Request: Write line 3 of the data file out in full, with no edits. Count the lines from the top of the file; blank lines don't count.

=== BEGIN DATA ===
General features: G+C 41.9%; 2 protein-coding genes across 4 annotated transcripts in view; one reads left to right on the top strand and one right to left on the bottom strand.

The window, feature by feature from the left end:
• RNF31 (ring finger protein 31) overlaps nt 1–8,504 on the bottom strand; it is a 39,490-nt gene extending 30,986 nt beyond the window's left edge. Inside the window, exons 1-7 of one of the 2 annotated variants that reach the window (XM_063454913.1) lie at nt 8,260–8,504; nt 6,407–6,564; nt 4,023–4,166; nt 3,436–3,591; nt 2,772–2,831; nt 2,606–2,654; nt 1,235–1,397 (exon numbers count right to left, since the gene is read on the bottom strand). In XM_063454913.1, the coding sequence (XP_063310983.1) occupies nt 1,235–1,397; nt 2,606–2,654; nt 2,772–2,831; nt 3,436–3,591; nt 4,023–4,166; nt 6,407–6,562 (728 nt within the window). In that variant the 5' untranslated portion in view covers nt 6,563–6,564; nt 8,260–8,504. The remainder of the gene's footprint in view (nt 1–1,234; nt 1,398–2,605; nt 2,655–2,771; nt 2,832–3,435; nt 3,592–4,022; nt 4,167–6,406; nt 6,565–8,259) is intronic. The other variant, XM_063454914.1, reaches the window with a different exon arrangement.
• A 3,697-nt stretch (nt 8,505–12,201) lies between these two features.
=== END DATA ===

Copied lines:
• RNF31 (ring finger protein 31) overlaps nt 1–8,504 on the bottom strand; it is a 39,490-nt gene extending 30,986 nt beyond the window's left edge. Inside the window, exons 1-7 of one of the 2 annotated variants that reach the window (XM_063454913.1) lie at nt 8,260–8,504; nt 6,407–6,564; nt 4,023–4,166; nt 3,436–3,591; nt 2,772–2,831; nt 2,606–2,654; nt 1,235–1,397 (exon numbers count right to left, since the gene is read on the bottom strand). In XM_063454913.1, the coding sequence (XP_063310983.1) occupies nt 1,235–1,397; nt 2,606–2,654; nt 2,772–2,831; nt 3,436–3,591; nt 4,023–4,166; nt 6,407–6,562 (728 nt within the window). In that variant the 5' untranslated portion in view covers nt 6,563–6,564; nt 8,260–8,504. The remainder of the gene's footprint in view (nt 1–1,234; nt 1,398–2,605; nt 2,655–2,771; nt 2,832–3,435; nt 3,592–4,022; nt 4,167–6,406; nt 6,565–8,259) is intronic. The other variant, XM_063454914.1, reaches the window with a different exon arrangement.